Cholesterol Screening (Lipid Panel)
The National Heart-Lung-Blood Institute (NHLBI) recommends a person has a baseline cholesterol screening when they are 20 years old.
Make an appointment for a screening
Cholesterol Screening (lipid panel) is available by appointment in the Student Health & Wellness Office. The cost of screening is $20 for students. A 12-hour food fast is recommended. Individual health education is provided by the college nurse with each screening. Blood pressure screening is also available at no additional cost.
Lipid panel results are available within 15 minutes and include:
- Total Cholesterol
- HDL ("GOOD" cholesterol)
- Total Cholesterol / HDL ratio
- LDL ("BAD" cholesterol)
- Blood sugar
- VLDL (Very low density lipids)
What are your numbers?
What Your Numbers Mean
Cholesterol is measured in milligrams per deciliter of blood (mg/dL). Your total blood cholesterol is the number you normally receive with your test results. To determine your risk for heart disease, it's also important to know how this number breaks down into LDL cholesterol ("bad"), HDL cholesterol ("good"), and triglyceride levels.
Here's a guide to interpreting your test results:
Total Blood Cholesterol Level
Your total blood cholesterol will fall into one of these categories:
Desirable: Less than 200 mg/dL
In this range, your heart attack or stroke risk is relatively low, unless you have other risk factors. Almost half of adults have total cholesterol levels below 200 mg/dL. Have your cholesterol levels measured every five years-or more often if you're a man over 45 or a woman over 55.
Borderline high risk: 200-239 mg/dL
About a third of American adults are in this group. Have your cholesterol and HDL rechecked in one to two years if your total cholesterol is in this range; if your HDL is less than 40 mg/dL; or if you don't have other risk factors for heart disease.Talk to your healthcare provider about managing your individual risk.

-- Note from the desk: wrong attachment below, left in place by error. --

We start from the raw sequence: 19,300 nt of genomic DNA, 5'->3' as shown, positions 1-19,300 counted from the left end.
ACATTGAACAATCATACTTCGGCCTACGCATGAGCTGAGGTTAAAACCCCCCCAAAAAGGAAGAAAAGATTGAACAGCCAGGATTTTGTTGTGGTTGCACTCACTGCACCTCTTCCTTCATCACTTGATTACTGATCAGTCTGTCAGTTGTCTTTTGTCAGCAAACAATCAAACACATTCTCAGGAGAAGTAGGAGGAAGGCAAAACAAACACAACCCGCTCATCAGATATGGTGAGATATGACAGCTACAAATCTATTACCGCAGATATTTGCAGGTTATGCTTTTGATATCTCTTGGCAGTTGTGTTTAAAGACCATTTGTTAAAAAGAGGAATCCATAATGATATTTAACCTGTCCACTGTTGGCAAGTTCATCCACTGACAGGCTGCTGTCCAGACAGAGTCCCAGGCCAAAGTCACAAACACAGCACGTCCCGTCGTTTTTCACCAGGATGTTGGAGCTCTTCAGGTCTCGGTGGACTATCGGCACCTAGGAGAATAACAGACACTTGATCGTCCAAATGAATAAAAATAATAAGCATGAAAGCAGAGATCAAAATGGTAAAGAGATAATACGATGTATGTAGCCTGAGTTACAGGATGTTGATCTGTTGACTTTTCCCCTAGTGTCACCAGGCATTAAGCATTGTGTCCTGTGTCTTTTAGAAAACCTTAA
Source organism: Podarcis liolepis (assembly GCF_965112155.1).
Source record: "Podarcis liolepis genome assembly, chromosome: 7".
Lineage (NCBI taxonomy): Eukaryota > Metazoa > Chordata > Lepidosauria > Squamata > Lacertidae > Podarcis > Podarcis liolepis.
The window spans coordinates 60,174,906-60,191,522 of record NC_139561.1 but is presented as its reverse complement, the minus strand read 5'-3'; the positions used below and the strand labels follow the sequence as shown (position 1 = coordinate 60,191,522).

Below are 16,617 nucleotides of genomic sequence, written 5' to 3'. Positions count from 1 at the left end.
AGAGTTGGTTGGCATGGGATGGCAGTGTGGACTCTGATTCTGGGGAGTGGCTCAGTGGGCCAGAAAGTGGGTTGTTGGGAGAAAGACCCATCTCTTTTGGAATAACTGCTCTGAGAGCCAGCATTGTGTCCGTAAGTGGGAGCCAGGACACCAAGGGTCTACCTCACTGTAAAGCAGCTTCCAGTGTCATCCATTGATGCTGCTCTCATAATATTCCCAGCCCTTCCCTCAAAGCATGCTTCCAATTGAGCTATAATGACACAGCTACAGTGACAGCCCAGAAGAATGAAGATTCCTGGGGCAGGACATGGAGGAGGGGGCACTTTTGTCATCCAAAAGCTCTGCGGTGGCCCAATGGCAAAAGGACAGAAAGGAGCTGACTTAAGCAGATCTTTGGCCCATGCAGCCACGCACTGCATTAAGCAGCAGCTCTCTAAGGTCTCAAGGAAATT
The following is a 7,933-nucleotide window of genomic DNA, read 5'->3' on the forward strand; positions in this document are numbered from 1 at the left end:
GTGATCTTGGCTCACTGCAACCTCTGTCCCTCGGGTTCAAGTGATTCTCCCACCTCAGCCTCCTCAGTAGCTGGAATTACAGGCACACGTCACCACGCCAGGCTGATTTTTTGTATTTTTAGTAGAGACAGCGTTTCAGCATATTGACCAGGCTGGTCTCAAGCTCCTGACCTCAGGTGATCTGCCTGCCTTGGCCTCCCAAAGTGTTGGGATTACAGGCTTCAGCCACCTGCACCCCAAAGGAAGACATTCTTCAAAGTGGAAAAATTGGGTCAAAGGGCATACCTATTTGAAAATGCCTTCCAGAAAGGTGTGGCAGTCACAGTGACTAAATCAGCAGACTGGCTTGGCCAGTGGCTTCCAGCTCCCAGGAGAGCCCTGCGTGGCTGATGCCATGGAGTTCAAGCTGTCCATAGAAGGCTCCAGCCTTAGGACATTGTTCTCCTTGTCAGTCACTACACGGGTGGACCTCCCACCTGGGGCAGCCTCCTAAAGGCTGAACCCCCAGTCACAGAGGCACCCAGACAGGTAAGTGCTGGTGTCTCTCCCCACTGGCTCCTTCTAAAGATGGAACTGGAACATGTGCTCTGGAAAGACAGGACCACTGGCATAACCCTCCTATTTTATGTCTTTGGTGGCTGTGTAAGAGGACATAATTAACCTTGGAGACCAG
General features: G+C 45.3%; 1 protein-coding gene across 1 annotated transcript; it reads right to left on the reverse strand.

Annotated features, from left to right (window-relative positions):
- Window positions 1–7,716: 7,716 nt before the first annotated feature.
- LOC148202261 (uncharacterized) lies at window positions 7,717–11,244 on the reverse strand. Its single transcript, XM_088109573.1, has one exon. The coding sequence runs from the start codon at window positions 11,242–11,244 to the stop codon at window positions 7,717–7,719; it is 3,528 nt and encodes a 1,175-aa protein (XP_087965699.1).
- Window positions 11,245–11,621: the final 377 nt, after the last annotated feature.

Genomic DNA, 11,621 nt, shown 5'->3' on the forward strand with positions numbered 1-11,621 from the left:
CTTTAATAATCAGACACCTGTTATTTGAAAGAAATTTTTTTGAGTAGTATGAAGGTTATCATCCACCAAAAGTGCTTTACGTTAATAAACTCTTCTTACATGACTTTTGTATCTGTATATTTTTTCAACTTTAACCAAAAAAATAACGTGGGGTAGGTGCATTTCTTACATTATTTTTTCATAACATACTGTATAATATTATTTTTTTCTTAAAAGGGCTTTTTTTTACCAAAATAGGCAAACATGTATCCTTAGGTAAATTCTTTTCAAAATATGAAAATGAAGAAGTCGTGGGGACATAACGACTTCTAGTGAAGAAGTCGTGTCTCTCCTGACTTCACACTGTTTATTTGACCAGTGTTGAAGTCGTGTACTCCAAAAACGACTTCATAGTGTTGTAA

High risk: 240 mg/dL and over
About 20 percent of the U.S. population has high blood cholesterol levels. Your risk of heart attack and stroke is greater in this range. In general, people who have a total cholesterol level of 240 mg/dL have twice the risk of coronary heart disease as people whose cholesterol level is 200 mg/dL.
It is important to discuss your cholesterol and overall risk of heart disease and stroke with a healthcare professional.
LDL ("Bad") Cholesterol Level
The lower your LDL cholesterol, the lower your risk of heart attack and stroke. In fact, it's a better gauge of risk than total blood cholesterol. Talk to your healthcare provider about managing your individual risk.
|LDL Cholesterol Levels|
|Less than 100 mg/dl||Optimal|
|100 to 129 mg/dL||Near Optimal/ Above Optimal|
|130 to 159 mg/dL||Borderline High|
|160 to 189 mg/dL||High|
|190 mg/dL and above||Very High|
HDL ("Good") Cholesterol Level
With HDL ("Good") cholesterol, higher levels are better. Low HDL cholesterol (less than 40 mg/dL for men, less than 50 mg/dL for women) puts you at high risk for heart disease. In the average man, HDL cholesterol levels range from 40 to 50 mg/dL. In the average woman, they range from 50 to 60 mg/dL.
People with high blood triglycerides usually have lower HDL cholesterol and a higher risk of heart attack and stroke. Progesterone, anabolic steroids and male sex hormones (testosterone) also lower HDL cholesterol levels. Female sex hormones raise HDL cholesterol levels.
Your triglyceride level will fall into one of these categories:
|Less than 150 mg/dL||Normal|
|500 mg/dL or higher||Very high|
Many people with high triglycerides have underlying diseases or genetic disorders. If this is true for you, the main therapy is to change your lifestyle. This includes controlling your weight, eating foods low in saturated fat and cholesterol, exercising regularly, not smoking and, in some cases, drinking less alcohol. Visit your healthcare provider to create a plan of action that will incorporate all these lifestyle changes.
People with high triglycerides also may need to limit their intake of carbohydrates to no more than 45-50 percent of total calories. The reason for this is that carbohydrates raise triglycerides in some people and lower HDL cholesterol. Use products with monounsaturated and polyunsaturated fats.
Some physicians and cholesterol technicians use the ratio of total cholesterol to HDL cholesterol in place of the total blood cholesterol. The American Heart Association recommends that the absolute numbers for total blood cholesterol and HDL cholesterol levels be used. They're more useful to the physician than the cholesterol ratio in determining the appropriate treatment for patients.
The ratio is obtained by dividing the HDL cholesterol level into the total cholesterol. For example, if a person has a total cholesterol of 200 mg/dL and an HDL cholesterol level of 50 mg/dL, the ratio would be stated as 4:1. The goal is to keep the ratio below 5:1; the optimum ratio is 3.5:1.